“Give a man a gun, he can rob a bank, boys and girls. Give a man a gun, he can rob a bank, boys and girls. Give a man a gun, he can rob a bank, boys and girls. Yeah but give a man a bank and he can rob the whole damn world.”

    I’m sure George Osborne is a big fan.

    I love track 8, Strollin’. A chilled out blues classic for the working man. But then again, I love the whole bloody album. Joe’s always got something interesting to say. It’s glorious to listen to. To me, the whole album is like a slow stroll through the back streets of Hull, or South Bank, or Wallsend. A trip through a working class heartland of cobbled streets, missed opportunities, litter piled high, broken windows, broken ambitions and broken teeth. But at the end of it all, in true Northern working class style, it retains the cheeky grin, the optimism of the Northern soul and the pent up fury of a pissed off washing machine repair man. Is there such a thing as “A Crazy Little Thing Called Hope”? Well Joe thinks so… and by heck he can’t half sing about it!" Paul Mcquade, EXNE Magazine.

    "You have to love Joe Solo. Or at least I have to, and you ought to. He strums and picks, he sings and rants, and writes great songs; songs sung in some northern accent I can't quite work out. Joe has melody and heritage and care and passion all wrapped up into a big ball, and this album -hopefully- is the album that unravels it in public, and lets everyone hear.

    'Post-Psychosis Blues' is a long title for a gorgeous little ditty, accompanied by ukulele; 'Learning To Crawl' is a typical (if there is a typical Joe Solo?) and beautiful ballad that sticks its neck out, asks questions, and wonders, all with the aid of a memorable tune.

    And there's Joe Solo's optimism, his strumming and singing about that 'Crazy Little Think Called Hope', both sincere and honest - and at a time when acoustic music is dominated by tradition, here's something new that folk can aspire to." **** Boff Whalley, R2 Magazine.

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  • Potters Field // the love and loss

    The Potter's Field Project is a series of songs and stories attempting to tell a People's History of the 20th Century by concentrating on the love and loss, the dedication and sacrifice of ordinary people, from the trenches of the First World War to the present day. Started in 2009, the intention is to create a five volume set of books and cds. The links below take you to Volumes I and II, with a third planned for 2014.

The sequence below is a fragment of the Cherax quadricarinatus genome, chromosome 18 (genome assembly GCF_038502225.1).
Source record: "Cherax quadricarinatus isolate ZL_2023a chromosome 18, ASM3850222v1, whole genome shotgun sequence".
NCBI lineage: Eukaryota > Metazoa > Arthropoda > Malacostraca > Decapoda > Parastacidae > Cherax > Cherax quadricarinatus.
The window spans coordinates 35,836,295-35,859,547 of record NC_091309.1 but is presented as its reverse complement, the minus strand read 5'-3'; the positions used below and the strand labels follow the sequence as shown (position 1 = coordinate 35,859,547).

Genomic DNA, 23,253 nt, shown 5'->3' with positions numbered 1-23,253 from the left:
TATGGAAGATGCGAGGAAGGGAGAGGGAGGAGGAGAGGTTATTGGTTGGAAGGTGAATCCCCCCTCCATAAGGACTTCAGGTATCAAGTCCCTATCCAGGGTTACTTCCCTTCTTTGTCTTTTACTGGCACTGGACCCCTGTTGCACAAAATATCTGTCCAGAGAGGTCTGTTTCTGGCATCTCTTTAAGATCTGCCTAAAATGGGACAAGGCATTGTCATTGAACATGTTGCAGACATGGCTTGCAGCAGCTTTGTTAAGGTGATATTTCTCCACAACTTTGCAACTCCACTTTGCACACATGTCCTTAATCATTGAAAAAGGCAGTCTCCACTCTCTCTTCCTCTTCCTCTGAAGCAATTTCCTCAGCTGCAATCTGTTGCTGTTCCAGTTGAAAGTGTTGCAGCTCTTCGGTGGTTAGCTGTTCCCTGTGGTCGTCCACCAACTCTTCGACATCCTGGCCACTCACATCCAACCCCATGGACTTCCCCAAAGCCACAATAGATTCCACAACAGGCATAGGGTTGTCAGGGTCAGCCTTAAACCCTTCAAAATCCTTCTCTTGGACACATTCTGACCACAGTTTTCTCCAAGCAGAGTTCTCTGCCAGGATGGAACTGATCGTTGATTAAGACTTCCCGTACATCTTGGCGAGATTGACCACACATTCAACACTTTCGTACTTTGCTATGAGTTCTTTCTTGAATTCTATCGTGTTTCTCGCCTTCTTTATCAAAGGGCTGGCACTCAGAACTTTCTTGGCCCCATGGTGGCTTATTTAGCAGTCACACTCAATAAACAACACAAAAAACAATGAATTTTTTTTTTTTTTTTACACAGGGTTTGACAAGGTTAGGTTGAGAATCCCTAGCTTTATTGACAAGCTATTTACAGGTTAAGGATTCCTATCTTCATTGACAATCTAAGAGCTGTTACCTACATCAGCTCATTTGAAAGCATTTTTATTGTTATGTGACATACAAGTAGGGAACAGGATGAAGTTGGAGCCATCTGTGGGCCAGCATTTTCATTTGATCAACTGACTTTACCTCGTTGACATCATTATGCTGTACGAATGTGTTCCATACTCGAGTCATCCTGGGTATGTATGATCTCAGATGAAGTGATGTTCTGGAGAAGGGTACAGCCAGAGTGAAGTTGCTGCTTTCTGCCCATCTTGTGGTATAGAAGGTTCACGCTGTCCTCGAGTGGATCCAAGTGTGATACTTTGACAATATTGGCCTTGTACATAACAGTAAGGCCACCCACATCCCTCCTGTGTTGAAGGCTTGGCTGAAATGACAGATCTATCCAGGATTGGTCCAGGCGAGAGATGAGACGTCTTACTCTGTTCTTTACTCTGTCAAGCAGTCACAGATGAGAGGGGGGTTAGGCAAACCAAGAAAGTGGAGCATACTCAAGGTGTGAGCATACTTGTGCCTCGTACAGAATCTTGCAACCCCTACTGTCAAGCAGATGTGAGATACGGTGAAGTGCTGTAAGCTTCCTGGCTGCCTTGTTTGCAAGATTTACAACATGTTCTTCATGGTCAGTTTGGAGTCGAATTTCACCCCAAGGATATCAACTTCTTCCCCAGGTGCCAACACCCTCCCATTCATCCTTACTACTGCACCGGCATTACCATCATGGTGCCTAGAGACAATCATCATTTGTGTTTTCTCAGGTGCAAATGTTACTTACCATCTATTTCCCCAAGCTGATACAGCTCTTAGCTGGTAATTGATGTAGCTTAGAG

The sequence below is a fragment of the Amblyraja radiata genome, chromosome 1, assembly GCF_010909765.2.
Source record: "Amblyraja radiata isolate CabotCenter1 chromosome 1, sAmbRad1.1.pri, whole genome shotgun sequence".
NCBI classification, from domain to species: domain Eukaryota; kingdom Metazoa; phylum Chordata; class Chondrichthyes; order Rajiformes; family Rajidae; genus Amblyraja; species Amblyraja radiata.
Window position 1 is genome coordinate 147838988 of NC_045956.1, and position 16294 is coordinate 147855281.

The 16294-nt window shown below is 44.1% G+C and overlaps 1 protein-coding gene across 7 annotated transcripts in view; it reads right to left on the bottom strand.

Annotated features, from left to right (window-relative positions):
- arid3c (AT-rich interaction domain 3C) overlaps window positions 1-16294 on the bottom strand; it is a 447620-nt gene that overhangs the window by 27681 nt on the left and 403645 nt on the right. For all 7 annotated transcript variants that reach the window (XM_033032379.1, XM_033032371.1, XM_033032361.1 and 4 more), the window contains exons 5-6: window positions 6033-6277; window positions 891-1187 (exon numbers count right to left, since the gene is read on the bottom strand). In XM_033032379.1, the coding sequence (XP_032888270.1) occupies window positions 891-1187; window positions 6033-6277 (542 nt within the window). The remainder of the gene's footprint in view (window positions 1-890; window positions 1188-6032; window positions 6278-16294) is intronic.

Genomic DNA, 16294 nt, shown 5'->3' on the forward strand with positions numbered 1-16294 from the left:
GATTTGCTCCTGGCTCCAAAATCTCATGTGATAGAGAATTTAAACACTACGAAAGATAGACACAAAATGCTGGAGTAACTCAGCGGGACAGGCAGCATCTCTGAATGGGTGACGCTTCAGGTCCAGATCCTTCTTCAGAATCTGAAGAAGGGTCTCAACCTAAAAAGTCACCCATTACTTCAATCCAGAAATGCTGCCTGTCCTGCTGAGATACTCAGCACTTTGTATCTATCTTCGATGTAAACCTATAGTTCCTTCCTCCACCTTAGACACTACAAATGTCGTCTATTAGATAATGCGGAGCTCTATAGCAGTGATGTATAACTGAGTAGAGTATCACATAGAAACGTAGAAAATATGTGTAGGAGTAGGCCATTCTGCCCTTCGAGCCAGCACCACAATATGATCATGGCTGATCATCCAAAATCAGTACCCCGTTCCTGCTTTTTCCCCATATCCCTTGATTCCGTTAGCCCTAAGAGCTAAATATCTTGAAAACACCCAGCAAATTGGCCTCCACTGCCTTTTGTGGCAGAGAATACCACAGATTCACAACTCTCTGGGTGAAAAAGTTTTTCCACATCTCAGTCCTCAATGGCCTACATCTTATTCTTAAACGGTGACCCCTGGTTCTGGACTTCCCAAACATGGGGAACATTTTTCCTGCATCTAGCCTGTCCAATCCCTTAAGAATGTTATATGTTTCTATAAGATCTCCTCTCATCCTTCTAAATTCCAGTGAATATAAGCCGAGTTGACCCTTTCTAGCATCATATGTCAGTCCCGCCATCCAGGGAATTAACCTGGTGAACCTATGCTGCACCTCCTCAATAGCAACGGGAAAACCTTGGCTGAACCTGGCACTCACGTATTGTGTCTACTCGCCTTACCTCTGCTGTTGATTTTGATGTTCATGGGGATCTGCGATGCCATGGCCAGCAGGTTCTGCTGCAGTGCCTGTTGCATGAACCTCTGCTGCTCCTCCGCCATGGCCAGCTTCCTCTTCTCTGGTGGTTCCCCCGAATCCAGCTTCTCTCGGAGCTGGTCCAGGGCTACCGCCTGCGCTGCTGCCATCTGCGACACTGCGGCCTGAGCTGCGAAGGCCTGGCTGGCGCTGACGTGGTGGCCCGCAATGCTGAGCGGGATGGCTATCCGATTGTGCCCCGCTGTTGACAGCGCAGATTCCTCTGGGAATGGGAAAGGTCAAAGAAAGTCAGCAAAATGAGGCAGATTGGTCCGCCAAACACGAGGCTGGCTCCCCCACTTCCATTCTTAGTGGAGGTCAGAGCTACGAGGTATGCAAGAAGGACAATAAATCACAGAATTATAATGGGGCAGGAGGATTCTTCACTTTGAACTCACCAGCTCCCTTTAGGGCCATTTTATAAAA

Companion-piece to "Stories From Potter's Field" also available on bandcamp, this album is 13 character songs set in and around the First World War. Originally released in 2009, the cd itself is available from bandcamp priced £5.

    "an exceptional album...Solo uses the horror and pathos of that period in history as his clay and moulds from it an inspired set of compositions". *****(on "Music From Potter's Field") R2

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    Stories From Potter's Field Vol I.

    Spoken word version of the book "Stories From Potter's Field Vol I" by Andy Wilson & Joe Solo. Book itself available from bandcamp

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    Vol II of Joe Solo's acclaimed 'Potter's Field' collection, following the lives of First World War soldiers as they journey back home and try to pick up the pieces of the lives they left behind.

    "Something as stark and ghastly as WW1 shouldn't have been capable of producing songs as fragile and beautiful" ****(on "Music From Potter's Field") Maverick. Available from Bandcamp

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    Stories From Potter's Field Vol 2.

    Stories From Potter's Field Vol II' will be available in paperback from Summer 2012. The book contains the stories and song lyrics plus letters and poems not included in the audio file.

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  • 1


    A collection of songs about empowerment in one way or another, about not rolling over and giving up...

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  • 2


    This is a five and a half year mission to commemorate every single soldier who lost their life fighting for the Hull Pals ...

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  • 3


    Find out where I am playing next and all up coming gigs

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  • 4

    Stories from potters Field

    by Andy Wilson and Joe Solo

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  • 5

    Lithium Joe

    Between 1991 and 2001 Joe fronted pop-punk upstarts Lithium Joe....

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  • 6

    Wilfred Owen

    I have recorded these poems with the sole intention of trying to raise funds for the War Memorials Trust...

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  • 7


    With this record I wanted to imagine the kind of things Woody Guthrie would see if he woke up tomorrow.